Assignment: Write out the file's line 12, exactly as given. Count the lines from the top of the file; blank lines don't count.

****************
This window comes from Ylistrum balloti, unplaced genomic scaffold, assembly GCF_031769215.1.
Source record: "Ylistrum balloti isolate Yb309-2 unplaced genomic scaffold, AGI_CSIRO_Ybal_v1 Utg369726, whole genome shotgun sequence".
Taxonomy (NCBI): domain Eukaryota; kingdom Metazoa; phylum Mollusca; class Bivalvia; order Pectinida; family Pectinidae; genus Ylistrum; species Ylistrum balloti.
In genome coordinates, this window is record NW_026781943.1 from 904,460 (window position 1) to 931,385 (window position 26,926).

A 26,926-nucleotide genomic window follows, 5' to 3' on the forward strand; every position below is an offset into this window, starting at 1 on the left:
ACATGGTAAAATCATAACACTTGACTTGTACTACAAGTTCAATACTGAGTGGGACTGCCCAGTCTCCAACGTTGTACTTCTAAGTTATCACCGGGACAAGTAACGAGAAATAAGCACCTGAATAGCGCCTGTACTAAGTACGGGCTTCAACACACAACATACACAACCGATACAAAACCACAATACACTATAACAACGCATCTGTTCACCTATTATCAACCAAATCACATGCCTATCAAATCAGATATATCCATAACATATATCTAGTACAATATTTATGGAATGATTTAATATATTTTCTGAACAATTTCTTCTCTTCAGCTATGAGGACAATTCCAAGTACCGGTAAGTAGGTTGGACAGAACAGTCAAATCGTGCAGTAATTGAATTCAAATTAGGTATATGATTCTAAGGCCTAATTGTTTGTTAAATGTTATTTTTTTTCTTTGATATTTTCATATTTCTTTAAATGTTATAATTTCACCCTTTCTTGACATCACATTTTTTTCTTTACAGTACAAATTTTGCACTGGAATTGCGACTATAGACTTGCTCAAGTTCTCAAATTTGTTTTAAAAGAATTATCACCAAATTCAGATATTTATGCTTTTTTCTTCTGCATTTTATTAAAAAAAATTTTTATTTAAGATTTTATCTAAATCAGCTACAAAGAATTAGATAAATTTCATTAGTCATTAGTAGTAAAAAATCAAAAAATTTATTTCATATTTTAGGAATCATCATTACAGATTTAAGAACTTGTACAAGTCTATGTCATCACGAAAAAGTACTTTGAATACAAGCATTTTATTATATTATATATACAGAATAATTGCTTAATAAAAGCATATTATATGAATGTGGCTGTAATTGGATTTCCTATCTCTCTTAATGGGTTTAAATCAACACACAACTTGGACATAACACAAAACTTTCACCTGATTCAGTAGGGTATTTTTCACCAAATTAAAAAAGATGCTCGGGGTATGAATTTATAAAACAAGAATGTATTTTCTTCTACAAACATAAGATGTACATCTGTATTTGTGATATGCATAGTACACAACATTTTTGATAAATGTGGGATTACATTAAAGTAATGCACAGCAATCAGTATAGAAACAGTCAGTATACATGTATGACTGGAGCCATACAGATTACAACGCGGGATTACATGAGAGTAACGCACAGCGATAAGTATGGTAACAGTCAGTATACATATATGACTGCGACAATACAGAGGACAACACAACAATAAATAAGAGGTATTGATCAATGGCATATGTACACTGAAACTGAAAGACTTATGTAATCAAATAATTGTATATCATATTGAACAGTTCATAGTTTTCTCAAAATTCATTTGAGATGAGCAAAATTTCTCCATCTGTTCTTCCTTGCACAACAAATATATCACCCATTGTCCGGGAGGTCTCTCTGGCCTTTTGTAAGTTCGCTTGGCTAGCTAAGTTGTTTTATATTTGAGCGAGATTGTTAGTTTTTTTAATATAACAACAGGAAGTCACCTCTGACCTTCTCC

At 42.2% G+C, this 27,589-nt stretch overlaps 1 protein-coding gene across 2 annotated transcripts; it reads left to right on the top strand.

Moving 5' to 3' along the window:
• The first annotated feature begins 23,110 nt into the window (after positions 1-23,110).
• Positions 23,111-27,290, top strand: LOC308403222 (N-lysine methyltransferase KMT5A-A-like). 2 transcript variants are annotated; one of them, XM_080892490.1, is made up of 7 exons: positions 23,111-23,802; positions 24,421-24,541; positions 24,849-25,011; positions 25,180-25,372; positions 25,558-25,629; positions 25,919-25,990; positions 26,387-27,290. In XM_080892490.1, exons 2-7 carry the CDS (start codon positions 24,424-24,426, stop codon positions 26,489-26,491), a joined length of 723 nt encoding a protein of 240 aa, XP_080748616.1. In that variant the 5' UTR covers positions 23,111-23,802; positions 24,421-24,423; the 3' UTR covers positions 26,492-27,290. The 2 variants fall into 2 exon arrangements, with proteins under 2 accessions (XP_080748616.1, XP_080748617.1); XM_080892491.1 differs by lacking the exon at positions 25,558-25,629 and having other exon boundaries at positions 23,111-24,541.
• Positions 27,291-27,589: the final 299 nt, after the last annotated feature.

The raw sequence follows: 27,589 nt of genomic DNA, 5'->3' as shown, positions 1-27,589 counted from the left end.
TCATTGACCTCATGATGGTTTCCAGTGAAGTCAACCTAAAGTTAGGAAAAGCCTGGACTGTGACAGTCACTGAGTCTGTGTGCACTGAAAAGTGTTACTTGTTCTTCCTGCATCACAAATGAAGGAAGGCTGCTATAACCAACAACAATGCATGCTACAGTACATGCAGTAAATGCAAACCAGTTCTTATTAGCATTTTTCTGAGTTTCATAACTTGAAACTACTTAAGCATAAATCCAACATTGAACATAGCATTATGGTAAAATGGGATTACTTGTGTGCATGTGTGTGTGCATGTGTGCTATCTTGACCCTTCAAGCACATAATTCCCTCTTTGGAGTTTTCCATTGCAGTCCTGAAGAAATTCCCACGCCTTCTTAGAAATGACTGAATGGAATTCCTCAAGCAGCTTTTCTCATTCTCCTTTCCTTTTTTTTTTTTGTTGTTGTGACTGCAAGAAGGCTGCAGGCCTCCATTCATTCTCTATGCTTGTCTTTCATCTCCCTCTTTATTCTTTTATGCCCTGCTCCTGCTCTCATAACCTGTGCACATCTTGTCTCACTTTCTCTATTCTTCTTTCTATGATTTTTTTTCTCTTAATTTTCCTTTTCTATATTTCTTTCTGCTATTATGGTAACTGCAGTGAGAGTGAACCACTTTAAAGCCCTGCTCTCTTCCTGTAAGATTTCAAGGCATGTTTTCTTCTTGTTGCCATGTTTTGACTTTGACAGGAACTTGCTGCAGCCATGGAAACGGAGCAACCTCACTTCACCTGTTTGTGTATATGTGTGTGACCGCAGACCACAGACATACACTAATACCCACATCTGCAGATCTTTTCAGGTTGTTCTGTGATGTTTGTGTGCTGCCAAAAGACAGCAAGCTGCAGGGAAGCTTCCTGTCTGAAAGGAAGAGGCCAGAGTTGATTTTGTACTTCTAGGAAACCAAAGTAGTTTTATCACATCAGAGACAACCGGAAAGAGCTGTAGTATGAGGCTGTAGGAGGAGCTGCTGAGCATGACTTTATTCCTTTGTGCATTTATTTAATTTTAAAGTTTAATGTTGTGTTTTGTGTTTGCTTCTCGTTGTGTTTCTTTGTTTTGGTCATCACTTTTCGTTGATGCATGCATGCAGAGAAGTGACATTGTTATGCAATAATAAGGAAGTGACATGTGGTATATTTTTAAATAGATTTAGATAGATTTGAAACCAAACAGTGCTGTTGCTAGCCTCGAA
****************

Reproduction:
The raw sequence follows: 27,589 nt of genomic DNA, 5'->3' as shown, positions 1-27,589 counted from the left end.